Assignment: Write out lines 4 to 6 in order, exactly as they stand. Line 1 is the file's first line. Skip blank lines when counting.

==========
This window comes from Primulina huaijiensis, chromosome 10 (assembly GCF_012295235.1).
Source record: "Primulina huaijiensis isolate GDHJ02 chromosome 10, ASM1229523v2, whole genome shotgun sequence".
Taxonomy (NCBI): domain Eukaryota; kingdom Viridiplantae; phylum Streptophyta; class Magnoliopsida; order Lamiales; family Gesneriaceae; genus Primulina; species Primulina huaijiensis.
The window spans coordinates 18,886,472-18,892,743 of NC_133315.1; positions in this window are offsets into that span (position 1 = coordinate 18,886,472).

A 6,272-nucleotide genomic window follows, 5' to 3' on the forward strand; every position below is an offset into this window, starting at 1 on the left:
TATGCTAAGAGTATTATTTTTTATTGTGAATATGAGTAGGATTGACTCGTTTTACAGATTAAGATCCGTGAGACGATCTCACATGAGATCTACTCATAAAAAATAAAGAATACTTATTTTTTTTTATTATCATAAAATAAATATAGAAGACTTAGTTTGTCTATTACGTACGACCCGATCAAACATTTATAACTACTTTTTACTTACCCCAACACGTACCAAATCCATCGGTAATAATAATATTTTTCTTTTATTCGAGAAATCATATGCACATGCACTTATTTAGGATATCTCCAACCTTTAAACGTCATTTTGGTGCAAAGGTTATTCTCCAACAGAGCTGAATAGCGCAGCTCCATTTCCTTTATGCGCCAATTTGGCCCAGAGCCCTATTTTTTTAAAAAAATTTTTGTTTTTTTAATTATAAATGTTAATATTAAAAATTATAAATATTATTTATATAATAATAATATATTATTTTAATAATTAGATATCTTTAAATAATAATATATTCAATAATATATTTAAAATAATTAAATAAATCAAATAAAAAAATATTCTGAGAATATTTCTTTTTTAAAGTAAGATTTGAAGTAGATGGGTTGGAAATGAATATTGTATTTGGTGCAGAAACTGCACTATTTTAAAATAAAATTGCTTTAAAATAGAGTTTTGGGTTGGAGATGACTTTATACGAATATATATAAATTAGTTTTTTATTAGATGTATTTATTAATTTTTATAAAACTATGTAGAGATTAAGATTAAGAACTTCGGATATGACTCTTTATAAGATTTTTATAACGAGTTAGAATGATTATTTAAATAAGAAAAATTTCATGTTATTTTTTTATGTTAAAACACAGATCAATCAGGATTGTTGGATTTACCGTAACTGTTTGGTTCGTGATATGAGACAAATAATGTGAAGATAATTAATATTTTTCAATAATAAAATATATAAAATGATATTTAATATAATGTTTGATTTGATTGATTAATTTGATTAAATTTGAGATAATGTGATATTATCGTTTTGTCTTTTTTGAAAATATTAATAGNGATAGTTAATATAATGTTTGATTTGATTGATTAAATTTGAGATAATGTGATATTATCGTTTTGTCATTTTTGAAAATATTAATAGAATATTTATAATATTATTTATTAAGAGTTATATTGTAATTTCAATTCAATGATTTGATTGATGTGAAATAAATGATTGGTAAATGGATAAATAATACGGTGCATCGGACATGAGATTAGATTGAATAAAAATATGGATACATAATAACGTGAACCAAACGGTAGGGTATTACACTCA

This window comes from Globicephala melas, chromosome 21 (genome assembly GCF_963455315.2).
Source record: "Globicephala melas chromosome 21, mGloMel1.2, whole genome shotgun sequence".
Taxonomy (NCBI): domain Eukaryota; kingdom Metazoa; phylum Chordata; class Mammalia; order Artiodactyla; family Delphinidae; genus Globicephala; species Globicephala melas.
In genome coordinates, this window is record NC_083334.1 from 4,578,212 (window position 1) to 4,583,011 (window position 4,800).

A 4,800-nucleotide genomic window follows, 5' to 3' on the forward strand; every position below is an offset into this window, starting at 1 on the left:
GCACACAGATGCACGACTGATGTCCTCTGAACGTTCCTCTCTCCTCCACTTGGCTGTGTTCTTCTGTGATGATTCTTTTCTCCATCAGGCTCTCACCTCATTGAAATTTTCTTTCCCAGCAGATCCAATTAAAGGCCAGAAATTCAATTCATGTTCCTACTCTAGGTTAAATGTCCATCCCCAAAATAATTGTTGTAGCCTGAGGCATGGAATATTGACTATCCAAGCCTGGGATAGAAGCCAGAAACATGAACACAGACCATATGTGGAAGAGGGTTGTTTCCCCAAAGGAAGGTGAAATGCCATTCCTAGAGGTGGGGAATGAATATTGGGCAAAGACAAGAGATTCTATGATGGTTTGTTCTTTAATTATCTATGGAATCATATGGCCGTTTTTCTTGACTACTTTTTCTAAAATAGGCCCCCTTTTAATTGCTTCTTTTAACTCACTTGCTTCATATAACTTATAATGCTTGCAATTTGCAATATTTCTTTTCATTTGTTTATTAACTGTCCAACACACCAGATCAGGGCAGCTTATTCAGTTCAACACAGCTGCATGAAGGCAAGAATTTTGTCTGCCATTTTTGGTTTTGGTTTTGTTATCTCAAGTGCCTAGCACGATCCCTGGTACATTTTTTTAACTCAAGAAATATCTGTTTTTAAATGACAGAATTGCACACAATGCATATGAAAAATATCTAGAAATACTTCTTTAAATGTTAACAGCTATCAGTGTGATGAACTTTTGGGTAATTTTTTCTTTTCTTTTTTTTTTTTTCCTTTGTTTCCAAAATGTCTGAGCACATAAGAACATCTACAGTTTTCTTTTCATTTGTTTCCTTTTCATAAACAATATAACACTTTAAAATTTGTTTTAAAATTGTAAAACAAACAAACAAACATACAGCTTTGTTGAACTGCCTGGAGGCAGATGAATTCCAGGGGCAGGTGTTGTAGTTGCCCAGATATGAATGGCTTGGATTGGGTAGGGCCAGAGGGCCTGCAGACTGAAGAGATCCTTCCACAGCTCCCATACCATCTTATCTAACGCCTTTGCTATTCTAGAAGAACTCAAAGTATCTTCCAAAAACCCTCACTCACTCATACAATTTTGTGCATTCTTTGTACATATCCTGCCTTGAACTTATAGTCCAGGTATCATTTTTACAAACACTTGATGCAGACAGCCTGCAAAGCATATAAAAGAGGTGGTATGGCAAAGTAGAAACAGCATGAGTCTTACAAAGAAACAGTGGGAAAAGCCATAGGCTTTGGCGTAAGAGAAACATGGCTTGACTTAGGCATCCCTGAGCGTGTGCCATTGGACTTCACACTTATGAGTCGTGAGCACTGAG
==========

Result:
The window spans coordinates 18,886,472-18,892,743 of NC_133315.1; positions in this window are offsets into that span (position 1 = coordinate 18,886,472).

A 6,272-nucleotide genomic window follows, 5' to 3' on the forward strand; every position below is an offset into this window, starting at 1 on the left:
TATGCTAAGAGTATTATTTTTTATTGTGAATATGAGTAGGATTGACTCGTTTTACAGATTAAGATCCGTGAGACGATCTCACATGAGATCTACTCATAAAAAATAAAGAATACTTATTTTTTTTTATTATCATAAAATAAATATAGAAGACTTAGTTTGTCTATTACGTACGACCCGATCAAACATTTATAACTACTTTTTACTTACCCCAACACGTACCAAATCCATCGGTAATAATAATATTTTTCTTTTATTCGAGAAATCATATGCACATGCACTTATTTAGGATATCTCCAACCTTTAAACGTCATTTTGGTGCAAAGGTTATTCTCCAACAGAGCTGAATAGCGCAGCTCCATTTCCTTTATGCGCCAATTTGGCCCAGAGCCCTATTTTTTTAAAAAAATTTTTGTTTTTTTAATTATAAATGTTAATATTAAAAATTATAAATATTATTTATATAATAATAATATATTATTTTAATAATTAGATATCTTTAAATAATAATATATTCAATAATATATTTAAAATAATTAAATAAATCAAATAAAAAAATATTCTGAGAATATTTCTTTTTTAAAGTAAGATTTGAAGTAGATGGGTTGGAAATGAATATTGTATTTGGTGCAGAAACTGCACTATTTTAAAATAAAATTGCTTTAAAATAGAGTTTTGGGTTGGAGATGACTTTATACGAATATATATAAATTAGTTTTTTATTAGATGTATTTATTAATTTTTATAAAACTATGTAGAGATTAAGATTAAGAACTTCGGATATGACTCTTTATAAGATTTTTATAACGAGTTAGAATGATTATTTAAATAAGAAAAATTTCATGTTATTTTTTTATGTTAAAACACAGATCAATCAGGATTGTTGGATTTACCGTAACTGTTTGGTTCGTGATATGAGACAAATAATGTGAAGATAATTAATATTTTTCAATAATAAAATATATAAAATGATATTTAATATAATGTTTGATTTGATTGATTAATTTGATTAAATTTGAGATAATGTGATATTATCGTTTTGTCTTTTTTGAAAATATTAATAGNGATAGTTAATATAATGTTTGATTTGATTGATTAAATTTGAGATAATGTGATATTATCGTTTTGTCATTTTTGAAAATATTAATAGAATATTTATAATATTATTTATTAAGAGTTATATTGTAATTTCAATTCAATGATTTGATTGATGTGAAATAAATGATTGGTAAATGGATAAATAATACGGTGCATCGGACATGAGATTAGATTGAATAAAAATATGGATACATAATAACGTGAACCAAACGGTAGGGTATTACACTCA